Although several homing receptors are known to be differentially expressed by Tregs in lymphoid tissues compared with those found in peripheral tissues, it remains unclear whether these cells traffic between the two locations. In this issue of the JCI, Tomura et al. report steady-state Treg migration from the skin to draining LNs in mice. Furthermore, they report that not only does skin inflammation exacerbate LN-directed Treg homing, it also triggers reverse circulation of Tregs from LNs to skin, whereby these cells contribute to regulation of the immune response. These results now form a new framework for our understanding of Treg homing.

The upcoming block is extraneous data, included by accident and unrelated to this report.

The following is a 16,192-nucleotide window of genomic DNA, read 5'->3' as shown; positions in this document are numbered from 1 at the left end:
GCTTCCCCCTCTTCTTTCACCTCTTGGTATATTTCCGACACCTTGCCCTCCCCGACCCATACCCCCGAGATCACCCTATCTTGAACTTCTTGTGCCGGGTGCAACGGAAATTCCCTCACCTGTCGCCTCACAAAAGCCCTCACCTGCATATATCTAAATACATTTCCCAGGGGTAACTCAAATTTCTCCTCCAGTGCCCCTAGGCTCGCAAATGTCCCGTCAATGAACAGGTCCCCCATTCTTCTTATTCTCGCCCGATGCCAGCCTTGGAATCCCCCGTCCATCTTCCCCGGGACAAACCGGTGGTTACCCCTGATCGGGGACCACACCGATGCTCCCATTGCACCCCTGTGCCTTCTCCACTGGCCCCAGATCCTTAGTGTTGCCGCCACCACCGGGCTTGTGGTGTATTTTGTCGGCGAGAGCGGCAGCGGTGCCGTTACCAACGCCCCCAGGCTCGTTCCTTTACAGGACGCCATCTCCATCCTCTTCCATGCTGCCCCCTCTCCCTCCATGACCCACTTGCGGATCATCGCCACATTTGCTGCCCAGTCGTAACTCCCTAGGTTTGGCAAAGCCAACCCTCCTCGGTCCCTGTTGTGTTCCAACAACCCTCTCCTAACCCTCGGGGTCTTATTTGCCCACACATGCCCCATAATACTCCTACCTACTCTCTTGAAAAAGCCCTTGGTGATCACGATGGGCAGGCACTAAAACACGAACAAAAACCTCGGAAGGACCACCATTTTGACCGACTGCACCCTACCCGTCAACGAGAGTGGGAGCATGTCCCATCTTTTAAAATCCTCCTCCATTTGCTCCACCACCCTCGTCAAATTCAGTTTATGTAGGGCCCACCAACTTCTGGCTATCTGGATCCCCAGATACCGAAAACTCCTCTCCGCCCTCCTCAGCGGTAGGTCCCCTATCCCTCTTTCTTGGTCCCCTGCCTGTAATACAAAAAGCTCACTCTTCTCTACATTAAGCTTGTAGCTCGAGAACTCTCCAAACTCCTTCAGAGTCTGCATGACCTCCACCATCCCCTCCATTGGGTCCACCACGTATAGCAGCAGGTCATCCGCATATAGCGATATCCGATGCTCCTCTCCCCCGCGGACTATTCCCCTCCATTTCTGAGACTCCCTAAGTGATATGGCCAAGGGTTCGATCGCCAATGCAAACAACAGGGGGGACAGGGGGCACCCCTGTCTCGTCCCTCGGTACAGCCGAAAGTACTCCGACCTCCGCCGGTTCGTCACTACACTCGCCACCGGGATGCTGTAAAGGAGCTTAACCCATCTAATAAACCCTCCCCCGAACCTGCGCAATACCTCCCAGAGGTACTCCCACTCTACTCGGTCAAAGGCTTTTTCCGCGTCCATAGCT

Hironori Matsushima, Akira Takashima
The Kaede (Japanese maple) leaf changes color seasonally.